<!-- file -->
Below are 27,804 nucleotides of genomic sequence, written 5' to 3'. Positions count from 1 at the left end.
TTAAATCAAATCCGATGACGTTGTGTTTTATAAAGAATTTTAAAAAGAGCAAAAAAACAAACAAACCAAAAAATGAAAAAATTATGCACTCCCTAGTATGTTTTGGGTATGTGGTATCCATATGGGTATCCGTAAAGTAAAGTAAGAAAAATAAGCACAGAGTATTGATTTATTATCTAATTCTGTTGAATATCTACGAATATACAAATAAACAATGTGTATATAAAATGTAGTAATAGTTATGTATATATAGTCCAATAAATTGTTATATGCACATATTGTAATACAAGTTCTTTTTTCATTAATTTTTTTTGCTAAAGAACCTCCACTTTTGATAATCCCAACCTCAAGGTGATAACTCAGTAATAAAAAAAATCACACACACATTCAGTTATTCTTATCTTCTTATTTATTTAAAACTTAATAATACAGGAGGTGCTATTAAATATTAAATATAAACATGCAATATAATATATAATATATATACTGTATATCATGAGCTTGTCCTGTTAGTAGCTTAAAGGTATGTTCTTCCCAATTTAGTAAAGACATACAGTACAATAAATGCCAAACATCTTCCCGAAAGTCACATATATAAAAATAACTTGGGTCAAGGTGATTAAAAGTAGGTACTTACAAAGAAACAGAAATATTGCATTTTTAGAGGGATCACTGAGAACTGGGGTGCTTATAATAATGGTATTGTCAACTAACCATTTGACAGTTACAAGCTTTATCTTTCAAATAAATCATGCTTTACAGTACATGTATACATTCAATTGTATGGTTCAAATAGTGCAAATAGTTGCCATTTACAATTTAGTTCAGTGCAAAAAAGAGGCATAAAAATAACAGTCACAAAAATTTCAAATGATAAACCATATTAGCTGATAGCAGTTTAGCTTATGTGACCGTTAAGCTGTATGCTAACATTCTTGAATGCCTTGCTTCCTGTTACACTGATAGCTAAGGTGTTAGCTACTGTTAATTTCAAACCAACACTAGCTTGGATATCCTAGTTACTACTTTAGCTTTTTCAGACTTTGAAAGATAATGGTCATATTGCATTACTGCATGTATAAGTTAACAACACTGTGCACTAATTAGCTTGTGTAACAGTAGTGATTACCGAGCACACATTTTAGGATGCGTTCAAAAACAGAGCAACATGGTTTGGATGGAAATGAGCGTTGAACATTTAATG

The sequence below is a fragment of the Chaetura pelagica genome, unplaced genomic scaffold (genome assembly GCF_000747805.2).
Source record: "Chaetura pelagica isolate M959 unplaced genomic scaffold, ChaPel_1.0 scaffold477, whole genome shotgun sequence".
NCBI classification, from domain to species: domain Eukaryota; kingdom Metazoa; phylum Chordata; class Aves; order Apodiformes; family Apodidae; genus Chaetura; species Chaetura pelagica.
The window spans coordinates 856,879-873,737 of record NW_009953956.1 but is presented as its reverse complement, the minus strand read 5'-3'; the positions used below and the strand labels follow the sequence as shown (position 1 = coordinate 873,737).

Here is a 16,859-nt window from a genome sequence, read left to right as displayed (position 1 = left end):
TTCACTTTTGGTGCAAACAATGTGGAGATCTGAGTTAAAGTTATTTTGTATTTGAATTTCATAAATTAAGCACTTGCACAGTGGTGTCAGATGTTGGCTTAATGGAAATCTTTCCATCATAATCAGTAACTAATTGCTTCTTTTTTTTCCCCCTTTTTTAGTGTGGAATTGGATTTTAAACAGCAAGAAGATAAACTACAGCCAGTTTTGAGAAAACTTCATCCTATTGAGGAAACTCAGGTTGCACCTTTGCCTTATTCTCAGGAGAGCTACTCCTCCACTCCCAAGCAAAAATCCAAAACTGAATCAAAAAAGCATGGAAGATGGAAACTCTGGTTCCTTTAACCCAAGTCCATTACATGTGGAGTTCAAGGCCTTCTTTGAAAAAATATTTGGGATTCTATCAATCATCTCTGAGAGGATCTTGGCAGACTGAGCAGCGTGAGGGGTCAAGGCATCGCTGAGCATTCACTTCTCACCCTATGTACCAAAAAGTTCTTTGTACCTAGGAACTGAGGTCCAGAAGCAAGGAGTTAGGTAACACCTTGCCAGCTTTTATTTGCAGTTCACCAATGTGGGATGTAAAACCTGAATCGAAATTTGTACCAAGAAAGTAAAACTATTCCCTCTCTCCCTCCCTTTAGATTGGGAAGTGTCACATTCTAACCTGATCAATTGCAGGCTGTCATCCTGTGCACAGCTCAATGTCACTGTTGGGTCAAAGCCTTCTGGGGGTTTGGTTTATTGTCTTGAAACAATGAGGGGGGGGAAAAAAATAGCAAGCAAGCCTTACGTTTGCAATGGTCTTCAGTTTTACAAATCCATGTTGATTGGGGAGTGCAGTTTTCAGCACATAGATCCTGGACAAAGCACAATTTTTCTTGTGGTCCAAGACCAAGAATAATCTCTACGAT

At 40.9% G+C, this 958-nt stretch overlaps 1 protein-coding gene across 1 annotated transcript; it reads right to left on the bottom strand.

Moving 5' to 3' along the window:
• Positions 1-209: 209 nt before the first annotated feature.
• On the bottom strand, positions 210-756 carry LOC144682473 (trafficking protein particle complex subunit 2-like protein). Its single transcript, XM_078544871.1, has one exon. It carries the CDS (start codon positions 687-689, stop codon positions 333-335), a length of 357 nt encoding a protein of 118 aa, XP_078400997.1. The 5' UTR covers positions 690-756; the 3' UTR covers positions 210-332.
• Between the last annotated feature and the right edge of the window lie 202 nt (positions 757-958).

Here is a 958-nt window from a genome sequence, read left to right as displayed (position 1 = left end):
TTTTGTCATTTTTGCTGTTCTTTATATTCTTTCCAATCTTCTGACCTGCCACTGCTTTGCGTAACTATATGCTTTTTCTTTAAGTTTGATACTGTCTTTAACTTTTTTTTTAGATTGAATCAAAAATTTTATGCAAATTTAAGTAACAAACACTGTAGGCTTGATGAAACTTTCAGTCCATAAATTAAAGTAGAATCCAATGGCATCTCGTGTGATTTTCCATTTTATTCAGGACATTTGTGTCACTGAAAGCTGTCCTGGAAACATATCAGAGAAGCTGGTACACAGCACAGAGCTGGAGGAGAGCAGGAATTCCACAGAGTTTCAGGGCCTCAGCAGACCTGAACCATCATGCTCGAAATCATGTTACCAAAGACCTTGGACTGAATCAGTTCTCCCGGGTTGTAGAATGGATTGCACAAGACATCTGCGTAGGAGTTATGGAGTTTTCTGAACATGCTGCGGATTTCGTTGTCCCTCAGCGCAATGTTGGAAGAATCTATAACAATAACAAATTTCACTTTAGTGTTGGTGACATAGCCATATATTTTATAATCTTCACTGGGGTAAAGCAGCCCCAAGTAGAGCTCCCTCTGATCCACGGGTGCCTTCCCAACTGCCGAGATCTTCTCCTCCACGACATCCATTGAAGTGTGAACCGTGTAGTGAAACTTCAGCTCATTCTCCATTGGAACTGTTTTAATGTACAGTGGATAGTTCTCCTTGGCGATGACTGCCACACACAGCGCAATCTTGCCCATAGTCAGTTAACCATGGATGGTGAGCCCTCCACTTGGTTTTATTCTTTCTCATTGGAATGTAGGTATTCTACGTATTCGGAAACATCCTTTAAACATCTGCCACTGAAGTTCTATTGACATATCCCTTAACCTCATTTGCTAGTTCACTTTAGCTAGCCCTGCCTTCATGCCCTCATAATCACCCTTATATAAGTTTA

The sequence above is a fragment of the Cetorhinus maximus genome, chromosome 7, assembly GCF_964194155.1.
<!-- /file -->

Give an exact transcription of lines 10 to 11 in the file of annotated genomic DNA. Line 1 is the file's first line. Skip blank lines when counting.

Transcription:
Moving 5' to 3' along the window:
• Positions 1-209: 209 nt before the first annotated feature.